Ivanka Trump Has Taken Her First Major Step To Joining The Fight Against Human Trafficking

"It never ceases to take my breath away the stories that I hear from victims and survivors."

It's fair to say the White House is in a bit of turmoil, but that didn't stop Ivanka Trump from hosting an important event in the eye of the storm.

On Wednesday, President Trump's eldest daughter and official White House advisor had a roundtable discussion with a bipartisan group of politicians and lawmakers. House Majority Leader Kevin McCarthy and Democratic Sens. Amy Klobuchar and Heidi Heitkamp, along with experts in human trafficking, were all present. The discussion marked Trump's most visible contribution to combatting the issue since advocating for a listening session in February.

"We have been conducting interagency meetings to understand the scope of the issue (of human trafficking), as well as gathering recommendations from the academic, public and private sector," Ivanka Trump said during the brief three minutes press were allowed inside the meeting. "Today, we bring an additional and critical group to the table, legislative leaders, to discuss concrete steps through legislation."

With "Combating Trafficking and Child Protection Week" coming up next week in Congress, the meeting was a well-timed event. Trump says they have nine pieces of legislation to help address the issue they are hoping to present.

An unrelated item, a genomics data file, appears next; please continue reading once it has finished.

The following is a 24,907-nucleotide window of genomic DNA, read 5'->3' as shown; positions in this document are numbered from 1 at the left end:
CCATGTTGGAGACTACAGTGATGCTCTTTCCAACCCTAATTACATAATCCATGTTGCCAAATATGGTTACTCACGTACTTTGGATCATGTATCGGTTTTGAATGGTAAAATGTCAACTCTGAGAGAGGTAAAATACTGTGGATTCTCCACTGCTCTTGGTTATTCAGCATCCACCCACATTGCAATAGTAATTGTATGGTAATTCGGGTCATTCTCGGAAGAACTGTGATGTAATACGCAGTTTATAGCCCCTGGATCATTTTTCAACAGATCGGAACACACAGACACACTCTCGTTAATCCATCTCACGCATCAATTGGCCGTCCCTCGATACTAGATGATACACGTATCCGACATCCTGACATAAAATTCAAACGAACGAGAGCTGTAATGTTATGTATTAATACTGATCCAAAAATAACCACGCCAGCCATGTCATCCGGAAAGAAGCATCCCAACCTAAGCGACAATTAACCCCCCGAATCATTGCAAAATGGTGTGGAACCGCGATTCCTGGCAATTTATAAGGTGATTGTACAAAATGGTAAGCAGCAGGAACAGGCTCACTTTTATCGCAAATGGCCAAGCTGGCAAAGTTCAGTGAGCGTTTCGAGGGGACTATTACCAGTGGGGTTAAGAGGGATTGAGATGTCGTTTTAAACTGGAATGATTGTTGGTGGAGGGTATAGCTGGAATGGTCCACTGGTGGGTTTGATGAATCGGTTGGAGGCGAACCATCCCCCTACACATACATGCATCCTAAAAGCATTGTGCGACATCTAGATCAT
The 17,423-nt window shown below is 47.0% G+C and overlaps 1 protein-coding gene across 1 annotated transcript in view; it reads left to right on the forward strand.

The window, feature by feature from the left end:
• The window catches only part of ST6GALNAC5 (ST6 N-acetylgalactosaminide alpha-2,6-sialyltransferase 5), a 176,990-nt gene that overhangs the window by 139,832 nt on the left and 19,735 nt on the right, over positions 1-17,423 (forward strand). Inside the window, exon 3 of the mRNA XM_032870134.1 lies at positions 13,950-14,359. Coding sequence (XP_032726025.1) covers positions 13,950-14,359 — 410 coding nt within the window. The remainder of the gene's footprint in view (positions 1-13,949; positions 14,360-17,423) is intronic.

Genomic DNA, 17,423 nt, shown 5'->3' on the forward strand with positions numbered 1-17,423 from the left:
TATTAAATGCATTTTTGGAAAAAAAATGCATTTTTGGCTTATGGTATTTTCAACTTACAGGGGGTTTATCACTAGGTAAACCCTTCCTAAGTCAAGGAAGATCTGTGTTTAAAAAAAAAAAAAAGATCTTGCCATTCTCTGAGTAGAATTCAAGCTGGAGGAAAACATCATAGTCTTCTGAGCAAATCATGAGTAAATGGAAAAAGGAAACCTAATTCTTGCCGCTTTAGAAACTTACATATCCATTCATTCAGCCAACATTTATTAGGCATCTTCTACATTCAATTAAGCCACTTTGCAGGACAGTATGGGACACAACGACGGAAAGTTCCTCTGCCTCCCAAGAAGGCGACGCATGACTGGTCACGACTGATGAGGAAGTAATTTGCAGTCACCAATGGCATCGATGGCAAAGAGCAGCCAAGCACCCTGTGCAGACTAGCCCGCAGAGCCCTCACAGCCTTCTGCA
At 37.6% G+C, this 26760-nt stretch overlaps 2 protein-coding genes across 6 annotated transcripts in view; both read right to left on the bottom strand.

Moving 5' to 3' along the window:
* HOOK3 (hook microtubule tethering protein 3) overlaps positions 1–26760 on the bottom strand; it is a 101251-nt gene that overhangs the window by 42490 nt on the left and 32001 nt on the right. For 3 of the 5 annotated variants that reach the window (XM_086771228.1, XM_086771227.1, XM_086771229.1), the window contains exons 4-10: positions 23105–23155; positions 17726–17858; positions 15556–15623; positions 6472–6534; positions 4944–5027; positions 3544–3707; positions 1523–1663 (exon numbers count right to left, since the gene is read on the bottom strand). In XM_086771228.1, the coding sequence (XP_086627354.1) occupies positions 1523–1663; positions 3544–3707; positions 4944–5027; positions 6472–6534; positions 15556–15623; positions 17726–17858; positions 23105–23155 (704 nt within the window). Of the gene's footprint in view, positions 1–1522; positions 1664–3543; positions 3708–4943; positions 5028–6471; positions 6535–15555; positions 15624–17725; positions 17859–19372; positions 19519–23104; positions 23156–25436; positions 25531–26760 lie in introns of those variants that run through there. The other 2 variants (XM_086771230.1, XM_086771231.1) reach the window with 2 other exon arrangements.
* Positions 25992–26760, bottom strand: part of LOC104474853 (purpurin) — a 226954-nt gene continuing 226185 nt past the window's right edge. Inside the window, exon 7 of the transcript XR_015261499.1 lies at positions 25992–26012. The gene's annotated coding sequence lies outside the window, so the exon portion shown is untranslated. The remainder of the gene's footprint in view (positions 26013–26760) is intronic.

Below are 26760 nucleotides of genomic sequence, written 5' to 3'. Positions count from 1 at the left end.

The meeting comes at a time when human trafficking issues — which includes forced labor and kidnappings, in addition to sex trafficking — have been thrust into the spotlight. According to the National Human Trafficking hotline, between 2015 and 2016, there was a 35 percent increase in the number of cases reported. 

In February, actor and A Plus co-founder Ashton Kutcher testified before Congress about his efforts to help combat human trafficking. Kutcher is also the co-founder of Thorn, an organization whose technology is used to combat human trafficking and child sexual slavery.  

Not long after, a new website was launched by University of Southern California professor Annalisa Enrile to help understand the scope of the issue. Enrile's site is believed to contain the most comprehensive dataset on human trafficking, where it happens, how it happens, and who is involved. The numbers were mind-boggling: according to the International Labor Organization, there are an estimated around 21 million victims of forced labour worldwide. 

Fortunately, along with the number of cases reported rising, so too has the number of prosecutions. In an interview with Enrile, she expressed her amazement at the resiliency of the victims.

"What continues to shock me is the sheer inhumanity in which people can do harm to other people," Enrile told A Plus. "It never ceases to take my breath away the stories that I hear from victims and survivors of how resilient they must be, the bravery they must have to persevere, and the hope, this beautiful hope they have that life has something better for them."

Cover image via Nicole S Glass / Shutterstock.com.


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